Sagittarius and Scorpius dominate the southern sky on August evenings. Both of the ancient star patterns are easy to pick out, even under moderate light pollution. Some of the bright stars of Sagittarius, which leads the scorpion across the sky, form the outline of a teapot, while Scorpius forms an easily recognizable hook. Ophiuchus the serpent bearer wheels above them, flanked by the head and tail of the serpent.
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In the Sky This Month
August 10: Skipping Away
The Perseid meteor shower is building toward its peak. Tonight, you might see a few of its streaks of light, which are particles of rock and dust vaporizing high in the atmosphere. The Moon will drown out all but the brightest of them, however.
August 11: Moon and Saturn
Saturn is close to the upper left of the Moon as they rise, shortly after nightfall. The Sun’s second-largest planet will reach opposition on the 14th, putting on its best showing for the entire year. Saturn looks like a bright golden star.
August 12: Perseid Meteors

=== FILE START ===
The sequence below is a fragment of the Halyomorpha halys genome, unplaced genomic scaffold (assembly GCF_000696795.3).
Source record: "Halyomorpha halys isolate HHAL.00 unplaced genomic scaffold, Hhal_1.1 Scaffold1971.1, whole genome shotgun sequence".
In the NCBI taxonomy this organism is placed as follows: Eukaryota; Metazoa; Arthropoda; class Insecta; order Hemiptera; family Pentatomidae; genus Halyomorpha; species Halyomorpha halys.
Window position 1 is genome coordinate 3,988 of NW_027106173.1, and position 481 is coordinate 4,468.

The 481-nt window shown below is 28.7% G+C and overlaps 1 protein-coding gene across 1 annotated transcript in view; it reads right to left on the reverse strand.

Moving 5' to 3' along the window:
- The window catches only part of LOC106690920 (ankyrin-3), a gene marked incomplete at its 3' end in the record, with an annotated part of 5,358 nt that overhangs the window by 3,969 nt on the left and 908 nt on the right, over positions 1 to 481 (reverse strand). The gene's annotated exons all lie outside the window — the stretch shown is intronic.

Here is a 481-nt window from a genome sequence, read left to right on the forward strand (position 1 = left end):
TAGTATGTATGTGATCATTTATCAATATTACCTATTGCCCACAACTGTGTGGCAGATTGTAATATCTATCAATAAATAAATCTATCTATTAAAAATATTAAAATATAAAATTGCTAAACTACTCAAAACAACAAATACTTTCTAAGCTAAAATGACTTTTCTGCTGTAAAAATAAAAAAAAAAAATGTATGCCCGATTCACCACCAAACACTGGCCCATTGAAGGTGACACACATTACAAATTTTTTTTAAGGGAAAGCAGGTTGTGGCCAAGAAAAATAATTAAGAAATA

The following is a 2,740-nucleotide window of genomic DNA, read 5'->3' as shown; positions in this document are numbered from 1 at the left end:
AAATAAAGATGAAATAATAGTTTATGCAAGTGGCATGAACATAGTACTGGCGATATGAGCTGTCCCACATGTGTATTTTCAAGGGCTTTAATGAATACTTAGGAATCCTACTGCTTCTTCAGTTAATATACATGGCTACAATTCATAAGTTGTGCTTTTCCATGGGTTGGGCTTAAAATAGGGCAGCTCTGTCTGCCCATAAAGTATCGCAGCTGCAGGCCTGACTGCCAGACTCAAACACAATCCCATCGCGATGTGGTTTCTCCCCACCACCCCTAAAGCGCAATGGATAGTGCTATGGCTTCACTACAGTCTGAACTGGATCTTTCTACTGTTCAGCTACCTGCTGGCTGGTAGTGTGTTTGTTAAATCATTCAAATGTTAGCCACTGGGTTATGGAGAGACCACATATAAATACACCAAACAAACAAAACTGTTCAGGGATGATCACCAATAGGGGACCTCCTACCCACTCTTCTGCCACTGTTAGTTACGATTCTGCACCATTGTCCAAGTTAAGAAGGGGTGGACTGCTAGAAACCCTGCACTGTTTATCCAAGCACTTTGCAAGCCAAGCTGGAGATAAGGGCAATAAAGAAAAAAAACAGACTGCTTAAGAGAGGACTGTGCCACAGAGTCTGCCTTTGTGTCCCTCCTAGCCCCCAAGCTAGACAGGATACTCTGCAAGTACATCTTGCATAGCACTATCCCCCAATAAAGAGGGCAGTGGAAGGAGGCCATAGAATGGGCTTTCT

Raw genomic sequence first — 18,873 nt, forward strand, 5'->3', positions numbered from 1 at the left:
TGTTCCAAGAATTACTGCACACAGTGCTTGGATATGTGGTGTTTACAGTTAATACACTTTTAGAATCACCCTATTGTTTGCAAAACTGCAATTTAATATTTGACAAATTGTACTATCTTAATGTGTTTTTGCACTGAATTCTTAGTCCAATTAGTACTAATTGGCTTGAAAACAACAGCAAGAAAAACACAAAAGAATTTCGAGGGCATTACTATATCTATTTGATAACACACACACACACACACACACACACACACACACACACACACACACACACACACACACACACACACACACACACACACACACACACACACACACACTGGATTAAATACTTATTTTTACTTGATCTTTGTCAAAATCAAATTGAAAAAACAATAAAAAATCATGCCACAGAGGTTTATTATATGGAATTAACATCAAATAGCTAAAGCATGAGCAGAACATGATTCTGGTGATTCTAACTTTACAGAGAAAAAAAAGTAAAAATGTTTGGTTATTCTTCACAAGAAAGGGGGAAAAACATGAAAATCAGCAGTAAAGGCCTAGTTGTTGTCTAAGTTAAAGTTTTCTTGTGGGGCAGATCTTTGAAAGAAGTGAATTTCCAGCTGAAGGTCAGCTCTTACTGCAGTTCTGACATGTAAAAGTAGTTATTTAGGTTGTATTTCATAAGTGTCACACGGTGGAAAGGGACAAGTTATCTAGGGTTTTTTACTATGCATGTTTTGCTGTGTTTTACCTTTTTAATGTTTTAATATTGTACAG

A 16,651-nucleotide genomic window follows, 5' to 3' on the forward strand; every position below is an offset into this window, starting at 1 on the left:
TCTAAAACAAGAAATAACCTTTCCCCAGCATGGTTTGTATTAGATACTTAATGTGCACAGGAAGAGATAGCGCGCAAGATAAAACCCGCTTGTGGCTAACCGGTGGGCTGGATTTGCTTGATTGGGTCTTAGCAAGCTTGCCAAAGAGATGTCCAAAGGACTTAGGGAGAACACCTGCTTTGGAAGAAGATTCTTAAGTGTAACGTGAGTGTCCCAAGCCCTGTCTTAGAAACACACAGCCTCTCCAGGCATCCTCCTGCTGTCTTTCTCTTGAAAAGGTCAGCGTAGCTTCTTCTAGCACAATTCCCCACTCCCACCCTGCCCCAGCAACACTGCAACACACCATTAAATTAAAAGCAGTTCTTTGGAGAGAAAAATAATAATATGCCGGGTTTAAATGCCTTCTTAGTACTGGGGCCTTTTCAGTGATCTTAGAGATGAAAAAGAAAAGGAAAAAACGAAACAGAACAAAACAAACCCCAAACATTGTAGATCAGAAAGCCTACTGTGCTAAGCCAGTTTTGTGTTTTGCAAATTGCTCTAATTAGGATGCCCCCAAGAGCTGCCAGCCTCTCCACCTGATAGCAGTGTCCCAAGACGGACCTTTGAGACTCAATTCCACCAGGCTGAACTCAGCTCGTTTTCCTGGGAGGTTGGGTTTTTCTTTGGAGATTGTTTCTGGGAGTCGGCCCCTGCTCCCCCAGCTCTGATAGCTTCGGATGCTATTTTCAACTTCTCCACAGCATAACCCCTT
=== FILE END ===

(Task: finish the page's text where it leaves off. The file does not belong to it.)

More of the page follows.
The Perseid meteor shower should reach its peak tonight. But an almost-full Moon will overpower all but the brightest meteors. The Moon is especially close, making it especially bright, so it’s an even bigger hindrance.
August 13: Celestial Sea
The Moon swims through the celestial “sea” tonight, which is a group of constellations related to water. As darkness falls, the Moon is near the eastern edge of Aquarius the water bearer, which stretches to the right and upper right of the Moon.
August 14: Moon and Jupiter
The planet Jupiter stays close to the Moon tonight. They climb into good view by about 11 p.m. and arc across the south later on. Jupiter looks like a brilliant star to the right or upper right of the Moon.
August 15: Wow!
In 1977, a radio telescope detected the “wow!” signal, which is considered the most likely signal from an extraterrestrial civilization. It was to the left of the teapot outlined by the stars of Sagittarius, which is low in the south at nightfall. Subsequent searchers have turned up empty.
August 16: Steamy Nights
The middle of summer may not be the best time for a steaming pot of tea, but that’s just what the night sky offers. The brightest stars of Sagittarius, which is in the south at nightfall, form the outline of a teapot. The hazy Milky Way seems to form puffs of steam from the spout.
First August 5, 6:07 am
Full August 11, 8:36 pm
Last August 18, 11:36 pm
New August 27, 3:17 am
Times are U.S. Central Time.
Perigee August 10
Apogee August 22
The full Moon of August is known as the Grain Moon or Green Corn Moon.